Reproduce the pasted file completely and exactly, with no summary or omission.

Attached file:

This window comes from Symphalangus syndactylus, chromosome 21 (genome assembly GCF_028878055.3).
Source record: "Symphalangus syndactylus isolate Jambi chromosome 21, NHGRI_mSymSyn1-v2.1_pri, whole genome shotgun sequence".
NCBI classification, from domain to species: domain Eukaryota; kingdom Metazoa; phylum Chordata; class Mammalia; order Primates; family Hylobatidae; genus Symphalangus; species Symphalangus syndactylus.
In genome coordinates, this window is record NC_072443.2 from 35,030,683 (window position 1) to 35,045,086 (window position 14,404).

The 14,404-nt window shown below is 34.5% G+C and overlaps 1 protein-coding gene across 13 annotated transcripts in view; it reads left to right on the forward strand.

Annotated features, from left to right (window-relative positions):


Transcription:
This window comes from Symphalangus syndactylus, chromosome 21 (genome assembly GCF_028878055.3).
Source record: "Symphalangus syndactylus isolate Jambi chromosome 21, NHGRI_mSymSyn1-v2.1_pri, whole genome shotgun sequence".
NCBI classification, from domain to species: domain Eukaryota; kingdom Metazoa; phylum Chordata; class Mammalia; order Primates; family Hylobatidae; genus Symphalangus; species Symphalangus syndactylus.
In genome coordinates, this window is record NC_072443.2 from 35,030,683 (window position 1) to 35,045,086 (window position 14,404).

The 14,404-nt window shown below is 34.5% G+C and overlaps 1 protein-coding gene across 13 annotated transcripts in view; it reads left to right on the forward strand.

Annotated features, from left to right (window-relative positions):